Project Details

Participation and sustainability: experimental evidence from safe water sources in Bangladesh

Funding Agency :
FORMAS (Swedish Research Council for sustainable development)
Proejct Period :
February 2019 - June 2024
Total Budget :
Location :
District: Bogra Upazila: Shibganj, Sonatala District: Gaibandha Upazila: Gobindaganj Distrct: Gopalganj Upazila: Sadar District: Chandpur Upazila: Matlab (North), Matlab (South)
Project Objective & Goal :

Sustainable Development Goal 9 sets out the challenge of providing “affordable and equitable access for all” to “sustainable and resilient infrastructure”. However, infrastructure is woefully underprovided in much of the developing world, and in many cases falls rapidly into disrepair. The problem is particularly acute in poor and remote rural areas, where responsibility for maintenance and repair of infrastructure largely lies with communities. Policymakers frequently claim that a solution to this problem is beneficiary participation in the design or financing of infrastructure. Such participation reportedly creates “buy-in” or a sense of ownership, thereby increasing the likelihood of maintenance and repair. However, such participation imposes additional costs on beneficiaries, who may be extremely poor. The ubiquity of the claim that participation affects sustainability persists despite a lack of causal evidence, which arises because participatory projects may differ from non-participatory projects in other ways that bias comparisons between them. This study will assemble up to 13 years of data from more than 700 wells constructed in almost 400 villages in rural Bangladesh (Bogura, Gaibandha, Gopalganj and Chandpur districts) under three different research projects CUAMP, CCLPG and SASMIT. Using these novel data, and exploiting experimental variation in the type and degree of community participation in project implementation, we will provide new causal evidence on whether participation influences sustainability.

The context for our study is Bangladesh, where around 80 million people still drink water with either arsenic or microbial contamination. Interventions to provide safe drinking water in rural areas generally involve the construction of community wells that are deep enough to draw water that is neither contaminated by arsenic, nor by microbial contamination originating from animal or human waste. In this study, we measure the sustainability of safe drinking water provision in more than 700 of such wells, constructed as part of three separate programs in rural Bangladesh between 2008 and 2017. Sustainability, here, means the continued provision of project benefits - in this case, safe drinking water - which necessitates maintenance and repair. To measure sustainability, we collect novel data which, combined with data from our previous research, will form a panel dataset tracking well condition, water availability, and water quality in more than 700 wells from construction until 2021 i.e. for up to 13 years.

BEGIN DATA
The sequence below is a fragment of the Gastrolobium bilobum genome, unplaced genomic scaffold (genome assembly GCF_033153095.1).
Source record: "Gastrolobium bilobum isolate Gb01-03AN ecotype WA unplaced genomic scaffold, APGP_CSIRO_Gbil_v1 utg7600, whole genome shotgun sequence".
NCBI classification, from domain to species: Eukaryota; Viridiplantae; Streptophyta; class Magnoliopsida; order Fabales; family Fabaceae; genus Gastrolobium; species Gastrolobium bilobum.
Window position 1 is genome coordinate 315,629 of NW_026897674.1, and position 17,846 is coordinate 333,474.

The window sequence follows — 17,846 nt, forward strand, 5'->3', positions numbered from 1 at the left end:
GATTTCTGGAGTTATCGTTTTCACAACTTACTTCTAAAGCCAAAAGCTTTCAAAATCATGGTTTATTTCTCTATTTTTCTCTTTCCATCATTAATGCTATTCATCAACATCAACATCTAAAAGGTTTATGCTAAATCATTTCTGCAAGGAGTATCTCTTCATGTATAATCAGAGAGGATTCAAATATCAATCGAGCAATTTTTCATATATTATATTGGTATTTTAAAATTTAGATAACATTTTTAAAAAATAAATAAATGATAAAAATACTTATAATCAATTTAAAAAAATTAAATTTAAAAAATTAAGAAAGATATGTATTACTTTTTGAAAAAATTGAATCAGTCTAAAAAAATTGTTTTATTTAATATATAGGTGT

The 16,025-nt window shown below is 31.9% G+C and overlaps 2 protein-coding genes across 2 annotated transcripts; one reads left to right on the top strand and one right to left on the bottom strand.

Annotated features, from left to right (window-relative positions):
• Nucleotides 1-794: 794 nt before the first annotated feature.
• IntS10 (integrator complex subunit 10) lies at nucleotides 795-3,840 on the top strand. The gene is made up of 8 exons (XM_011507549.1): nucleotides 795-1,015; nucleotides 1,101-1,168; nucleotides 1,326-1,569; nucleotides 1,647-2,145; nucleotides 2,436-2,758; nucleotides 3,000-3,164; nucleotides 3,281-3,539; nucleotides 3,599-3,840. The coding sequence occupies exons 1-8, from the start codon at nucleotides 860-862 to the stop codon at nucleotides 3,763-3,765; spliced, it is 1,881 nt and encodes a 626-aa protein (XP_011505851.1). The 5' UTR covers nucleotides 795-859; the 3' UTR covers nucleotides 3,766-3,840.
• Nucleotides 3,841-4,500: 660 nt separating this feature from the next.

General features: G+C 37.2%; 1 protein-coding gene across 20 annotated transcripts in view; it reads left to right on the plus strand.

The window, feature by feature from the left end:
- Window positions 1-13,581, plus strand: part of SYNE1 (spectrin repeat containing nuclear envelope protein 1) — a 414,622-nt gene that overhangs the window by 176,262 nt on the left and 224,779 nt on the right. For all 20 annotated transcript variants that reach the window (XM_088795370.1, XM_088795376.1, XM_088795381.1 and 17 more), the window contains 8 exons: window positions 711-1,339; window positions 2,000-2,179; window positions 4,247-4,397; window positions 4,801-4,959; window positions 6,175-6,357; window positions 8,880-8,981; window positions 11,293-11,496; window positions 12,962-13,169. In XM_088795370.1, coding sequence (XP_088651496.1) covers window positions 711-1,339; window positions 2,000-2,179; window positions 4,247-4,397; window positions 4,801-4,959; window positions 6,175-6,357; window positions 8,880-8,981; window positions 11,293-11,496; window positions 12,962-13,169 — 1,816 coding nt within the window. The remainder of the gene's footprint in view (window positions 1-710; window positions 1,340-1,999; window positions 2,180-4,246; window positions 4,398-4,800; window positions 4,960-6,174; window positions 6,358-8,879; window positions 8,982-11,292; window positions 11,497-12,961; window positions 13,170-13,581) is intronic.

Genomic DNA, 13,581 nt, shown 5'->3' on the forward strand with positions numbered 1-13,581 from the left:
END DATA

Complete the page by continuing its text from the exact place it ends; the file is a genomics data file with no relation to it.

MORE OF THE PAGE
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Focal Person

    Md. Ahasan Habib, PhD

    Co-Principal Investigator & Head of Research, Monitoring & Evaluation

    NGO Forum for Public Health


Research Collaborators

    Prosun Bhattacharya, PhD

    Professor, Department of Sustainable Development, Environmental Science and Engineering, KTH Royal Institute of Technology. Stockholm,Sweden.

    Anna Tompsett, PhD

    Assistant Professor, Institute for International Economic Studies, Stockholm University, Sweden